Know your history
Most people will know – or be able to guess based on its English name – that France’s national holiday commemorates the storming of the Bastille prison on July 14, 1789, a pivotal moment in the early days of the French Revolution. It also coincides with the Fête de la Fédération, a celebration of national unity, held in 1790.
Almost a century after history’s greatest prison break, the French Republic was finally honored with an official feast on June 30, 1878, an event which Claude Monet immortalized with his painting of waving flags on the Rue Montorgeuil. The following year, a second semi-official feast was organized on July 14.
However, it wasn’t until 1880 that an annual national holiday on July 14 (and not August 4, the date of the dissolution of the feudal system in 1789, as alternatively proposed) was voted into law by the Assembly and Senate.
Party with firefighters
Parisians get into the swing of things by attending one of the dozens of Bals des Pompiers on July 13. These dances are hosted by the city’s fire stations – a full list of those participating is published a few weeks in advance by the tourist board – and mimic the guingettes (taverns) of times past: live music, good food, and starlit dance floors are all to be expected.
Admission varies depending on the station, with many asking only for donations to be left in the barrel at the door, and all proceeds, including those from raffles and food and drink, go to charity.
The night usually begins at 9PM and most families last until midnight. The young folk, with the help of a few beefy firemen, keep the party going until around 4AM and the hardcore head back out for a second round on July 14, though the choice of fire station is more limited.
Get up early for the parade
Provided you haven’t totally burned yourself out (pun intended) the night before, you’ll want to get up and out sharpish to see the oldest and largest regular military parade in Europe on the Champs-Élysées.
For the next hour or so, foot, motorized, and mounted troops make their way down the crowd-lined avenue to the Place de la Concorde, where France’s First Lady, Brigitte Macron, will greet them from the viewing gallery.
An early arrival is highly recommended if you want a good view – as is a stool if you’re on the short side. If you don’t fancy standing, try getting an upstairs seat in one of the avenue’s cafés or restaurants.
Most of the metro and Vélib’ stations in the immediate vicinity will be closed or have reduced access between 8AM and noon so get off one or two stops early and walk the rest of the way.
Take advantage of free openings
Almost all of Paris’ museums and attractions will be open for business as usual on Bastille Day. Two exceptions are the Arc de Triompe and the Eiffel Tower, which are only open in the afternoon and morning, respectively, to accommodate the events taking place there. The Musée de l’Orangerie is also closed in the morning.
The Louvre also does away with its €15 entrance fee for adults. Obviously, being the middle of the tourist season, it will most likely be extremely busy but if you arrive early and stick to its quieter corners you can really make the most of this free pass.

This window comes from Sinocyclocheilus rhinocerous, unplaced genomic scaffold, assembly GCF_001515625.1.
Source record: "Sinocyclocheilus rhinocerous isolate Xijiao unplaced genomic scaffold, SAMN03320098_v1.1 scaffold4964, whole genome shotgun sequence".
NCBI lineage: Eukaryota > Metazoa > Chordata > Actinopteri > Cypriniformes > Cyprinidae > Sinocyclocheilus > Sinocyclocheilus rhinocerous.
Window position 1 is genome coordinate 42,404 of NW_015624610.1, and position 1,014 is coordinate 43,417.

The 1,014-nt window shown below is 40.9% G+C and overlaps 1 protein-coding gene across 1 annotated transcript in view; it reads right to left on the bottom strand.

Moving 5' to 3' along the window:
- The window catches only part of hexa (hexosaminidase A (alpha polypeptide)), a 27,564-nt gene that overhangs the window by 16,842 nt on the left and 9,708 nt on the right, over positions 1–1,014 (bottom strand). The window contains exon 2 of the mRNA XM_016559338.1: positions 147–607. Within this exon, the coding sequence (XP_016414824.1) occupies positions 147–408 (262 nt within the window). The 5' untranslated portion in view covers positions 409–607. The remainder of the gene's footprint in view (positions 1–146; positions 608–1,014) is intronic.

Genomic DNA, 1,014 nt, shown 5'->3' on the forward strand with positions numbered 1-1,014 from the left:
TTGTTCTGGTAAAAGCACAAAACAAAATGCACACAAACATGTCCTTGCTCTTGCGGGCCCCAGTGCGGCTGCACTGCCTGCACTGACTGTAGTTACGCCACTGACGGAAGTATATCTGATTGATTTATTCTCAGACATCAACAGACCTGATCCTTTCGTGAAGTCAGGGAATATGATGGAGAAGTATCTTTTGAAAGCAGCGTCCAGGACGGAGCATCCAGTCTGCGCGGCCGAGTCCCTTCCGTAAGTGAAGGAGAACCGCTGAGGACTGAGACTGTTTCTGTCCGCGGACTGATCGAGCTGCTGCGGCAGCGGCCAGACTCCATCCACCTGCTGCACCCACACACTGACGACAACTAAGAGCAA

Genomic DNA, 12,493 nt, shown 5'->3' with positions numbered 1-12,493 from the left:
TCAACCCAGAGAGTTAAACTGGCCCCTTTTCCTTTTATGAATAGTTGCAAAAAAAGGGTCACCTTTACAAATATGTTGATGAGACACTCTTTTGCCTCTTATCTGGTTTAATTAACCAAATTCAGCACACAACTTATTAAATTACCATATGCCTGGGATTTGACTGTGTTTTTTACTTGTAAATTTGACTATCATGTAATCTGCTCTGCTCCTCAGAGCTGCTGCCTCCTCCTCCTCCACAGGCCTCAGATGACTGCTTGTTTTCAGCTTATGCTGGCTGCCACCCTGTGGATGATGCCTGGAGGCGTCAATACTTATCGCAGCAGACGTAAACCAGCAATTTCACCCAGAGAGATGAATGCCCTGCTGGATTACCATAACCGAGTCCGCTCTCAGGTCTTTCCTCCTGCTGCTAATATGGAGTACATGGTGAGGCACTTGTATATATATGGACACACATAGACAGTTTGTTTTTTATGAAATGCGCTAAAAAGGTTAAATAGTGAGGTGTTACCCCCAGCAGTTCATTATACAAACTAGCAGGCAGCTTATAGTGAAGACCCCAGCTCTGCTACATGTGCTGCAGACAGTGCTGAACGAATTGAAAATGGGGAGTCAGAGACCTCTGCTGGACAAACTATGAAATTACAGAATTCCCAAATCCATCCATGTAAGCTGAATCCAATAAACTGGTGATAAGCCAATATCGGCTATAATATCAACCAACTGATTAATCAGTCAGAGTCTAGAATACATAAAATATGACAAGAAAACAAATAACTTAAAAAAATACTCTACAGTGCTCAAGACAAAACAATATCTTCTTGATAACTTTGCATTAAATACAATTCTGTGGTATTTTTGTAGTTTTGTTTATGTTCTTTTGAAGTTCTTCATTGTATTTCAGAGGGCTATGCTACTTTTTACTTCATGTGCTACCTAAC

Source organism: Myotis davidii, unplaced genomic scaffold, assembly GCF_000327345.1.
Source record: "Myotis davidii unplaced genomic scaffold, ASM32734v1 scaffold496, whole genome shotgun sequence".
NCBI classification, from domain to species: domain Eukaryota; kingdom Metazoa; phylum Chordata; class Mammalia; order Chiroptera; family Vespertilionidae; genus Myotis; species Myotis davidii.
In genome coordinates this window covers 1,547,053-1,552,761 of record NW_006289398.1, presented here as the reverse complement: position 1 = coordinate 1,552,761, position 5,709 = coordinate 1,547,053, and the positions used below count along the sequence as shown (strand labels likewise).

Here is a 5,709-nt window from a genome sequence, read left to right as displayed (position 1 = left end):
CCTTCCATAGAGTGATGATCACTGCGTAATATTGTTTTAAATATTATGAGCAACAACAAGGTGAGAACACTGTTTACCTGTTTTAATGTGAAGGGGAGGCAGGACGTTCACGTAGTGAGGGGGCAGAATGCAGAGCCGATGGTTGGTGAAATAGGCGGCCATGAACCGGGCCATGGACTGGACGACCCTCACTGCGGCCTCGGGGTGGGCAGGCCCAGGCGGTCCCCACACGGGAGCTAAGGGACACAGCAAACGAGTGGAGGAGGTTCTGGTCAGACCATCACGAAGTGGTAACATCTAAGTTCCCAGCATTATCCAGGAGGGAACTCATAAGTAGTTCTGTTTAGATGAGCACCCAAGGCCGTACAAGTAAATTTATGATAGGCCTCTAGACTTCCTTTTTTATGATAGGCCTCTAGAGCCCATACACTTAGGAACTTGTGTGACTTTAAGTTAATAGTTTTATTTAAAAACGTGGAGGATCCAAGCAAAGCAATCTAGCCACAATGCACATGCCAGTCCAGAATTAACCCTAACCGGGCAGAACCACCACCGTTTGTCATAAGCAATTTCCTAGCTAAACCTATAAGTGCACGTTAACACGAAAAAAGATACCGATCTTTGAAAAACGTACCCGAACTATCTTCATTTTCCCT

Reserve a table for dinner
Very few restaurants will take the day off but you might want to make a reservation in case everyone has had the same brilliant idea as you (eating within walking distance of the evening’s action at the Champ de Mars). If you’re thinking of picnicking then head to markets and supermarkets earlier in the day as many will operate reduced opening times.
Alternatively, you can take advantage of a special dinner cruise on the Seine. There are dozens of tour companies sailing on the river and most of them will offer a special Bastille Day package.
Check out the free concert
For the past three years, the Orchestre national de France and the Choeur de Radio France has warmed up the crowd on the Champ de Mars before the main event: the fireworks display. This free event usually begins at 9:15PM, though you’ll want to get there well in advance to ensure you can see and hear the band and choir on the stage. Each year’s concert has a different theme but every show finishes with a rousing rendition of the French national anthem, La Marseillaise.
Watch the fireworks
As with the Champs-Élysées earlier in the day, all of the metro and Vélib’ stations around the Champ de Mars will be closed or under strict security controls in the hours before the display. Those that are open nearby will also be extremely busy and so arriving on foot (or your own wheels) is strongly advised.
The most popular places to watch the display are the Champ de Mars and the Gardens of the Trocadéro. However, anywhere you can see the top half of the Eiffel Tower will do, which includes most of the banks of the Seine and its bridges. If you want to watch the fireworks from the top of the Tour Montparnasse, you’ll need to arrive hours in advance.
The themed display starts at 11PM and lasts for approximately 35 minutes.
Plan your homeward journey
Though the metro stays open until 2:15AM on July 13 and 14, getting on it at a station within a two-mile radius of the Eiffel Tower is almost impossible in the aftermath of the fireworks. Taxis, including Uber, are also very difficult to get because of road closures. Thus, your options are to either plan a lovely nighttime stroll through the streets of Paris to your bed, pick a nearby bar to drink (and pee) in until the crowds die down, or head to a Bal des Pompiers in the nearby 7th or 15th arrondissements and party until the sun comes up.